"(Even) in terms of dealing with a soda drink or even a breakfast cereal, there's sex everywhere in terms of there's money to be made off it. Obviously it's a huge primal instinct, it's something that's very alive within us," says Fassbender, who was also promoting "A Dangerous Method" at the festival.

McQueen does not shy away from explicit sexual imagery in "Shame" — the film's opening moments give viewers an eyeful of Fassbender — and that decision has resulted in an NC-17 rating in the United States, a distinction which is bound to hamper the film at the box office.

There's also been speculation that the rating will harm Academy Award prospects for "Shame," since voters have generally tended to avoid NC-17 films.

Many directors re-cut their movies to avoid such a rating, but Fox Searchlight has accepted the NC-17. In September, McQueen was adamant that he wouldn't edit the film.

"If people want to put barriers up for people to see movies, I can't do anything about that," says the director. "I won't change movies in order to sort of fulfil a certain kind of law.

"My film is not at all exploitative. It's not pornography in any way. It's just basically talking about things that happen every day."

He was equally emphatic in his belief that the role of Brandon was meant for Fassbender.

"I think it was one of those situations when you work with an actor and you have that kind of trust ... for me there's only one person who could have done this. Because it's all about trust isn't it?"

The director and actor have clearly developed a cinematic shorthand, and in "Shame," they welcomed actress Carey Mulligan into that fold. The "An Education" star plays Brandon's wayward sibling Sissy, who upends his life by crashing at his apartment.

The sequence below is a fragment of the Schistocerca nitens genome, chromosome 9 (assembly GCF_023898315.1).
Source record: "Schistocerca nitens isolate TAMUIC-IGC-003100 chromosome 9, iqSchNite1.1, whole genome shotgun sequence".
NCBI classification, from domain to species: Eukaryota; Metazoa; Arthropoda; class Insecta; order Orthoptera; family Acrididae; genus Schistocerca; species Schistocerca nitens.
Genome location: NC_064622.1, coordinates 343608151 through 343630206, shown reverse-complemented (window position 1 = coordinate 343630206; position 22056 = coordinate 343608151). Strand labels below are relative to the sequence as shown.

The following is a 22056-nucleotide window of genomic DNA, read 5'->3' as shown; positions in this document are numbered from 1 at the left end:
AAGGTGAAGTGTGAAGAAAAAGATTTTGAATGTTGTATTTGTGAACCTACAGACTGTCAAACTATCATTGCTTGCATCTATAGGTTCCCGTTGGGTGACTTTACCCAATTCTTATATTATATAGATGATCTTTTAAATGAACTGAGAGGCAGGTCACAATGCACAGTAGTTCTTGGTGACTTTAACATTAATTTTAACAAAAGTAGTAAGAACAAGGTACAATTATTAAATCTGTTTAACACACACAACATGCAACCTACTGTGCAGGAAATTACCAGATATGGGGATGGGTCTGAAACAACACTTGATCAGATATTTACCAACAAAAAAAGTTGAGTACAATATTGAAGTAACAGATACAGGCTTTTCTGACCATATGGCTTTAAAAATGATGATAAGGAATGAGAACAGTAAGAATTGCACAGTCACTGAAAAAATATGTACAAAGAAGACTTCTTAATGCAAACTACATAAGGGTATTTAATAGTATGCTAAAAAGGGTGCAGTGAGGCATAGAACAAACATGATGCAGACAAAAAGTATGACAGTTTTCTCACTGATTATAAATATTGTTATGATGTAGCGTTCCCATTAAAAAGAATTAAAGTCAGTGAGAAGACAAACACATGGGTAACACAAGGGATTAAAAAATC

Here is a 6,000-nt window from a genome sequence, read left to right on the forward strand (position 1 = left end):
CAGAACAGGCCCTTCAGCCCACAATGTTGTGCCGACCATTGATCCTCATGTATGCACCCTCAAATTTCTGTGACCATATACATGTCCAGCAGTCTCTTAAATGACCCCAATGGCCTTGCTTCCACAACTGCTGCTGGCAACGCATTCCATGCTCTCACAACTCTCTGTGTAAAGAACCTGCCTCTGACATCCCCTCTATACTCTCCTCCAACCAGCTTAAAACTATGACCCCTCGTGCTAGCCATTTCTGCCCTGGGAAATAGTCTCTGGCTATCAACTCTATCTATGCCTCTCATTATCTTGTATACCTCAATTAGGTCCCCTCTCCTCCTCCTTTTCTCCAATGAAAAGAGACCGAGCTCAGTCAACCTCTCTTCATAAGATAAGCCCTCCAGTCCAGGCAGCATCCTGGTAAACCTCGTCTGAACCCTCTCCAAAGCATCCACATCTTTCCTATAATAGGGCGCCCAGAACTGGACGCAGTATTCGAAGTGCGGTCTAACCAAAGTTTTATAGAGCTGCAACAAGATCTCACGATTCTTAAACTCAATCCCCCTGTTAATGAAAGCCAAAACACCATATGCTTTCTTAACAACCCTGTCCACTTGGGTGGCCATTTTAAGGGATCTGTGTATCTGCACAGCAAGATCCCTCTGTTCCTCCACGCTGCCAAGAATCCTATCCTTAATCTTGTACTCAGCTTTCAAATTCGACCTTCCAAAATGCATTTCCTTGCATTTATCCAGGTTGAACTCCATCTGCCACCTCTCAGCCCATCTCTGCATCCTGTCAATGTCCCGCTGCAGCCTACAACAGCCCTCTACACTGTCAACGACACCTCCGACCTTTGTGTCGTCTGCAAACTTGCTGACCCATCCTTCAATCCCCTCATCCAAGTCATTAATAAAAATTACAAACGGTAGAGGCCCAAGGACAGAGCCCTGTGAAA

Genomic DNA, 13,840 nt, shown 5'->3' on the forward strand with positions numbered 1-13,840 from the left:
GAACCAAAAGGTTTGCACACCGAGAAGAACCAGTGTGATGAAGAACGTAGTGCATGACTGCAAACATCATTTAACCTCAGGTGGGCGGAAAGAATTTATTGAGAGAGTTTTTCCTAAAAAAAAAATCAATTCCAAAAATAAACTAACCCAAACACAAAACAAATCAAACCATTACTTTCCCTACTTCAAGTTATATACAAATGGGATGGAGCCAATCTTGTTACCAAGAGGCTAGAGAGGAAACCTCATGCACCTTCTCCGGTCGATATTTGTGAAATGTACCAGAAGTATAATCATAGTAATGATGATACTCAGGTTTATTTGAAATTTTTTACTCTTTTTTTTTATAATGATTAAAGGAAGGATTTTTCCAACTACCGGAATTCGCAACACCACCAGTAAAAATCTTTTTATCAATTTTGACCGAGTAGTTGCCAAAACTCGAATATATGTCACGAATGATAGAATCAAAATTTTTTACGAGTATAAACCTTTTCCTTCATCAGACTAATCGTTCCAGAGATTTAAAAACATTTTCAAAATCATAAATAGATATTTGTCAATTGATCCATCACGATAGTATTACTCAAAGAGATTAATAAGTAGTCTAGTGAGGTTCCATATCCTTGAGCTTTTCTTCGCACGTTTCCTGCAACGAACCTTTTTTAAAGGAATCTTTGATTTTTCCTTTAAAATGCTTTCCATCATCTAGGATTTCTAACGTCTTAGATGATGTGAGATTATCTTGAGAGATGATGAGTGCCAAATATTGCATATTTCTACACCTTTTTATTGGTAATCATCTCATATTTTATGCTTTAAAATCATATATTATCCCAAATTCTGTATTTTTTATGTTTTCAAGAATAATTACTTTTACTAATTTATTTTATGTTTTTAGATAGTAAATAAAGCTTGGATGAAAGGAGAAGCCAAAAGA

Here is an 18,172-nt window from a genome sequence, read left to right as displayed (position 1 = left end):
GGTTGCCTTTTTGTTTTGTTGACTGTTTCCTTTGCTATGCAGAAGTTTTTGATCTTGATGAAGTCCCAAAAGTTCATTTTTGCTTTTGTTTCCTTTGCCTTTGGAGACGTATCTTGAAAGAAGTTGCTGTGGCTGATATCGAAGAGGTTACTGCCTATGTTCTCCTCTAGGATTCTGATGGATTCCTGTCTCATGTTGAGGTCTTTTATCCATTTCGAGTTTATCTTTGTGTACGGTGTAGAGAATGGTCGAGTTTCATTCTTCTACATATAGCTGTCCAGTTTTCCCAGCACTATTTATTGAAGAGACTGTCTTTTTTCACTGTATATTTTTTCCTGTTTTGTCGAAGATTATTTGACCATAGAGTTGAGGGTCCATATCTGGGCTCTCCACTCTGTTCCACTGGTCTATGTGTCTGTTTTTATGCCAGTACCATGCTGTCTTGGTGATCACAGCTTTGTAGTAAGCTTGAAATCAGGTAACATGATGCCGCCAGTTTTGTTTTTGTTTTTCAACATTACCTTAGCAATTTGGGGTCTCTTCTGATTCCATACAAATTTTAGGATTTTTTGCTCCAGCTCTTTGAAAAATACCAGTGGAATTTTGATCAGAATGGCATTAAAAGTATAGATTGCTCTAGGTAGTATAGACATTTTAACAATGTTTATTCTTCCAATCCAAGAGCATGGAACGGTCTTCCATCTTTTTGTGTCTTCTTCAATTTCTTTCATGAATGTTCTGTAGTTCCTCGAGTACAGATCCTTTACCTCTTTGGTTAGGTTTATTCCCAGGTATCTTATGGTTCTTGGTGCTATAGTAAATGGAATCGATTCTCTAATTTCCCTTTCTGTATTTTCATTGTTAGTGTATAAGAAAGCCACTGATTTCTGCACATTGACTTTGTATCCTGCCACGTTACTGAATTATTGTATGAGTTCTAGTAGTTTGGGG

"That was a very rewarding experience working with her," says McQueen. "It takes time (to develop an on-set relationship) ... there's admiration but at the same time, you know, who is this person really?

"Then things start working ... she more than flew."

Says Fassbender: "She's an actress who obviously loves her job and she wants to work with the best, so to work with Steve and to do things that are perhaps not required by other people in other films, she would be crazy not to jump at the opportunity.

"And she did. She jumped in feet first. The evidence is on the screen."

Fassbender's praise of his director — whom he credits with changing his life — seems to know no bounds. McQueen's intense work ethic, he says, rubs off on cast and crew alike.

"Watching him with the whole crew is very interesting. What he achieved in 'Hunger,' when everyone came to work there was so much passion in the whole crew. Not just the actors and key players in and around the camera, I mean the whole crew," says the star.

"He leads by example. I think he's a very honest person. Very open and not afraid to look nerdish or ... feminine or sensitive or vulnerable and with that comes an enormous strength and people look up to it and people ... want to please him. So there's a great industrious energy on set."

"Shame" opens in Toronto on Dec. 2, in Vancouver on Dec. 9 and in Montreal on Dec. 16. Alliance Canada says the film will be rated 18A in Ontario and British Columbia and 16+ in Quebec.